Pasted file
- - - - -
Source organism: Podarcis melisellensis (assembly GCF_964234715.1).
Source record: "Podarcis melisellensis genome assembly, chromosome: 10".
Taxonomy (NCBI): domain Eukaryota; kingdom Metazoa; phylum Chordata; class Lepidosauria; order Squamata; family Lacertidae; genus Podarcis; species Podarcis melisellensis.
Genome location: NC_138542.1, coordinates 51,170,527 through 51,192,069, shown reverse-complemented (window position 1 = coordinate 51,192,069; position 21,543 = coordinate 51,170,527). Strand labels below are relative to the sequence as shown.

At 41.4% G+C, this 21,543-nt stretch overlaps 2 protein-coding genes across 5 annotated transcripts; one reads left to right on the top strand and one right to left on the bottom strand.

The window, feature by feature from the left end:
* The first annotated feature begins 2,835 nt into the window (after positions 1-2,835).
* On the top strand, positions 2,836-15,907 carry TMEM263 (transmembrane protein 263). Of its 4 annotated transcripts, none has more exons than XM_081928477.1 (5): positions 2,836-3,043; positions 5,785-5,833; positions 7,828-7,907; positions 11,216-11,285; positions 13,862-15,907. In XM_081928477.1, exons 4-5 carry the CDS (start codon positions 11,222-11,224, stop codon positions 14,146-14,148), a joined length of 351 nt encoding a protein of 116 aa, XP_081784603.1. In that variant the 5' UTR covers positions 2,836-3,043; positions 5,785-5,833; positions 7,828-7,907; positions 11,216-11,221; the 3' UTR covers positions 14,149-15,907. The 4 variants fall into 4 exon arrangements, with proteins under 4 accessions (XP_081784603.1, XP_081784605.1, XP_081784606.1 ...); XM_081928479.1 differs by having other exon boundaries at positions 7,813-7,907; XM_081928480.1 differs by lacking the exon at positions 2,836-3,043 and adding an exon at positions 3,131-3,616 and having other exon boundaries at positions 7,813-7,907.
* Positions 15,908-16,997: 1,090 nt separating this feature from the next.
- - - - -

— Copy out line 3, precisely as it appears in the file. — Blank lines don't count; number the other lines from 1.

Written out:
Taxonomy (NCBI): domain Eukaryota; kingdom Metazoa; phylum Chordata; class Lepidosauria; order Squamata; family Lacertidae; genus Podarcis; species Podarcis melisellensis.